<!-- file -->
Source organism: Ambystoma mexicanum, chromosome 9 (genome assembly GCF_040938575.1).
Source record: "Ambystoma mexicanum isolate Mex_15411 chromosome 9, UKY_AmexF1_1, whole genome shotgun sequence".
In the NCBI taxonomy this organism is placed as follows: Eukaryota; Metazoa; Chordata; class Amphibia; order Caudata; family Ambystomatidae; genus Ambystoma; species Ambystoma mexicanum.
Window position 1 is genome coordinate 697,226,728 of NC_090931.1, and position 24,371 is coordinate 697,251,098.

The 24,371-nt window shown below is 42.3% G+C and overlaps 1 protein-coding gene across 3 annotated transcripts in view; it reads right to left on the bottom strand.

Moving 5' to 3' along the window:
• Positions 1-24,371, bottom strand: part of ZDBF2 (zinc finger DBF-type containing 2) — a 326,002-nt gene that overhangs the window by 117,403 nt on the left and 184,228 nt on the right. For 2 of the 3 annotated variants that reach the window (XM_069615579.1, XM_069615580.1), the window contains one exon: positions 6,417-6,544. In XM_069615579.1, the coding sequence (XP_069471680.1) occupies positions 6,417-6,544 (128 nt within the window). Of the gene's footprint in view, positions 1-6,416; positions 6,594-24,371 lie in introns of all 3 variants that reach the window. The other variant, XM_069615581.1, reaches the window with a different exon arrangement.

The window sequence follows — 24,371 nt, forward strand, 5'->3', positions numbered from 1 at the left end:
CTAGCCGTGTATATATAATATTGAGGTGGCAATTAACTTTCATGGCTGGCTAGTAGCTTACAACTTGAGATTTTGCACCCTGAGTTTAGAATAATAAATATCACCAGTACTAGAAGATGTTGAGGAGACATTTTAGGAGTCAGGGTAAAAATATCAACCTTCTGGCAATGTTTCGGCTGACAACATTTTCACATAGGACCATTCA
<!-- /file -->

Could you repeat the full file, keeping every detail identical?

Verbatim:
Source organism: Ambystoma mexicanum, chromosome 9 (genome assembly GCF_040938575.1).
Source record: "Ambystoma mexicanum isolate Mex_15411 chromosome 9, UKY_AmexF1_1, whole genome shotgun sequence".
In the NCBI taxonomy this organism is placed as follows: Eukaryota; Metazoa; Chordata; class Amphibia; order Caudata; family Ambystomatidae; genus Ambystoma; species Ambystoma mexicanum.
Window position 1 is genome coordinate 697,226,728 of NC_090931.1, and position 24,371 is coordinate 697,251,098.

The 24,371-nt window shown below is 42.3% G+C and overlaps 1 protein-coding gene across 3 annotated transcripts in view; it reads right to left on the bottom strand.

Moving 5' to 3' along the window:
• Positions 1-24,371, bottom strand: part of ZDBF2 (zinc finger DBF-type containing 2) — a 326,002-nt gene that overhangs the window by 117,403 nt on the left and 184,228 nt on the right. For 2 of the 3 annotated variants that reach the window (XM_069615579.1, XM_069615580.1), the window contains one exon: positions 6,417-6,544. In XM_069615579.1, the coding sequence (XP_069471680.1) occupies positions 6,417-6,544 (128 nt within the window). Of the gene's footprint in view, positions 1-6,416; positions 6,594-24,371 lie in introns of all 3 variants that reach the window. The other variant, XM_069615581.1, reaches the window with a different exon arrangement.

The window sequence follows — 24,371 nt, forward strand, 5'->3', positions numbered from 1 at the left end:
CTAGCCGTGTATATATAATATTGAGGTGGCAATTAACTTTCATGGCTGGCTAGTAGCTTACAACTTGAGATTTTGCACCCTGAGTTTAGAATAATAAATATCACCAGTACTAGAAGATGTTGAGGAGACATTTTAGGAGTCAGGGTAAAAATATCAACCTTCTGGCAATGTTTCGGCTGACAACATTTTCACATAGGACCATTCA